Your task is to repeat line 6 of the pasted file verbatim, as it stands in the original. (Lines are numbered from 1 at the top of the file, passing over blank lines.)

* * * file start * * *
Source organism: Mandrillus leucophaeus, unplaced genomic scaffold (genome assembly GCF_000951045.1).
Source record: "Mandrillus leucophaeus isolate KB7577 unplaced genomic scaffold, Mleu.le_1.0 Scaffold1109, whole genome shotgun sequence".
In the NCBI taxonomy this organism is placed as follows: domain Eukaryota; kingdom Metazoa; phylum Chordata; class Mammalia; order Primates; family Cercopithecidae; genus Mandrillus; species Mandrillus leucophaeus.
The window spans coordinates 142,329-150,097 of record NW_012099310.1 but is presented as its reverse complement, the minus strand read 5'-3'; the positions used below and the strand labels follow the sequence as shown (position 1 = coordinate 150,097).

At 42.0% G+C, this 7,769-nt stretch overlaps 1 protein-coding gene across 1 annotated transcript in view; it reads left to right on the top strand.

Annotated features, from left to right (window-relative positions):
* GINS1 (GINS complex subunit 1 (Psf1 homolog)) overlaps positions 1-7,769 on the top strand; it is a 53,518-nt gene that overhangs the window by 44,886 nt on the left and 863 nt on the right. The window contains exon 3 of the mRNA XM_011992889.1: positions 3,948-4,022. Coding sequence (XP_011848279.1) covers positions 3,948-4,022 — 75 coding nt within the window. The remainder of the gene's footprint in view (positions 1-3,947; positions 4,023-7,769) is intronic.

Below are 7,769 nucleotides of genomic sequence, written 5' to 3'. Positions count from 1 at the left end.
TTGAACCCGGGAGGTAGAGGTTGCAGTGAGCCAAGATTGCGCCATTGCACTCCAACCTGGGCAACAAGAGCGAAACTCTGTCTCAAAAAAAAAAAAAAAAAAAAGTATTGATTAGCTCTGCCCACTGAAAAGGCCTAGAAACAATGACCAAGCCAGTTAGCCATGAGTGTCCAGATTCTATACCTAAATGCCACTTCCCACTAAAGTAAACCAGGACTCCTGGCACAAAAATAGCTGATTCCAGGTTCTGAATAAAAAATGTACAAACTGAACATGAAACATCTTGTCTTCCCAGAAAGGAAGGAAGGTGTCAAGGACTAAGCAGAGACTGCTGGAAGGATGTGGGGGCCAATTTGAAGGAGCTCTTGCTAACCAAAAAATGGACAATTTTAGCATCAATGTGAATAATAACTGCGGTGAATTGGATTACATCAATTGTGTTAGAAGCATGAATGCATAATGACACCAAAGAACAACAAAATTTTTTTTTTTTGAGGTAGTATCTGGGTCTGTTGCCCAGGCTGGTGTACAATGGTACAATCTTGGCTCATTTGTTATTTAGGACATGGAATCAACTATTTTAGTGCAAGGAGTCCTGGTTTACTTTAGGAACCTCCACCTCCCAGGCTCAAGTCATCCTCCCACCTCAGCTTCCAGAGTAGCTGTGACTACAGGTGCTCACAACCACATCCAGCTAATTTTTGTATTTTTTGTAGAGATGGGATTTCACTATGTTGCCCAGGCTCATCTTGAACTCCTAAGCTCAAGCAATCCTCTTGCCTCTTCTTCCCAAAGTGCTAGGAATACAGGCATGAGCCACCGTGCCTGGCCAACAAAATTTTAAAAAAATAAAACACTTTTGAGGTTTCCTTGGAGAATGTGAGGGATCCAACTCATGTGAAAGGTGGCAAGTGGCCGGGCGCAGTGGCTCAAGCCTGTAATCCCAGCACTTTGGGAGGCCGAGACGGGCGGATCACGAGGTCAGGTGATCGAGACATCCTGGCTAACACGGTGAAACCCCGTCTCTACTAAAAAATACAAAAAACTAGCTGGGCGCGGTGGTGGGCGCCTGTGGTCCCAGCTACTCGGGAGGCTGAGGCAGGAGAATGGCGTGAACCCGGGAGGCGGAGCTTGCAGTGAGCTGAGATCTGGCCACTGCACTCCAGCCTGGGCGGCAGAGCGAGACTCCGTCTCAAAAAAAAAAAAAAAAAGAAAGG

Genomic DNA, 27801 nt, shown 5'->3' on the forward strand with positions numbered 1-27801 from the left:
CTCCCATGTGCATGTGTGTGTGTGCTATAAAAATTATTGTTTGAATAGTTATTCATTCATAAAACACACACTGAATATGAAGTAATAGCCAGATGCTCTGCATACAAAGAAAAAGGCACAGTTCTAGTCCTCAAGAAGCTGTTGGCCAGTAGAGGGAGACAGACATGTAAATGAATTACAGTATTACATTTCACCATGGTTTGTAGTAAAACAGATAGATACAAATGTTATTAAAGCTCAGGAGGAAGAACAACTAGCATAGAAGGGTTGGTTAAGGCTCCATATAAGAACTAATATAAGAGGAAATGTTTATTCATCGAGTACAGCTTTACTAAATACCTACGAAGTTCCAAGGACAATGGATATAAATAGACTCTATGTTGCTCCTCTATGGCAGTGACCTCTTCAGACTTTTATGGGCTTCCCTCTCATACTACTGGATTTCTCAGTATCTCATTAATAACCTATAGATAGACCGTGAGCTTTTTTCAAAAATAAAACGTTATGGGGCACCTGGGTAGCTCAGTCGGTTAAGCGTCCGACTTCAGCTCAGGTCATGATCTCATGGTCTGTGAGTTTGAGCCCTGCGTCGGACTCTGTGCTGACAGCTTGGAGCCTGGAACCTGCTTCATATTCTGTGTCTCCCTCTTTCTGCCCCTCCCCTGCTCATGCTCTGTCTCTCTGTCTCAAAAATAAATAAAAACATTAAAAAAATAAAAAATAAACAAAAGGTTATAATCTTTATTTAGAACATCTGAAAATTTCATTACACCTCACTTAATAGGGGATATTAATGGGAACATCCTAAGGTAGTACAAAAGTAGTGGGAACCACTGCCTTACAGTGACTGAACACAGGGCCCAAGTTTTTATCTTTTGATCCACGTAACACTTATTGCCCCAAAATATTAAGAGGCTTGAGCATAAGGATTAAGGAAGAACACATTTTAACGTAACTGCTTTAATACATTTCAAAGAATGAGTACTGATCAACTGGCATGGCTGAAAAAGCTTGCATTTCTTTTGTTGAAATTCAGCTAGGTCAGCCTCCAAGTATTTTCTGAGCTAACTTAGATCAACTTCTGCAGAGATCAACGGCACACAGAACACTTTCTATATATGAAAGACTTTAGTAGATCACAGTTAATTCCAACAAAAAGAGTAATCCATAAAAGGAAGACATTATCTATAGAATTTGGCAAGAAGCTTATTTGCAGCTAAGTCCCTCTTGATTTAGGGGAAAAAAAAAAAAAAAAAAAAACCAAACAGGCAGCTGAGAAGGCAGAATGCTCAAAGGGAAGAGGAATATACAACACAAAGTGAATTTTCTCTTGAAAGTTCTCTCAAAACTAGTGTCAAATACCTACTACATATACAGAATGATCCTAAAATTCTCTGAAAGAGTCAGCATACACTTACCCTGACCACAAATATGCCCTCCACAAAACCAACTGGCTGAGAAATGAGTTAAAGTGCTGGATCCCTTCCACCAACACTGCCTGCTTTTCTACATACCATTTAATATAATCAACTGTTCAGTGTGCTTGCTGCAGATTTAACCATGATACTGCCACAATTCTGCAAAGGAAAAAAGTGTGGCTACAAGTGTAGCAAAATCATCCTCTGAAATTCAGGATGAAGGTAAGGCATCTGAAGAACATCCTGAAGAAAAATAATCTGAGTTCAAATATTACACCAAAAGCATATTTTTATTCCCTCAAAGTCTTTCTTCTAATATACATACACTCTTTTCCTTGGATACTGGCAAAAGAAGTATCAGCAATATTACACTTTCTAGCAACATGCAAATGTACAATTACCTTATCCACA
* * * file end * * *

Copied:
Annotated features, from left to right (window-relative positions):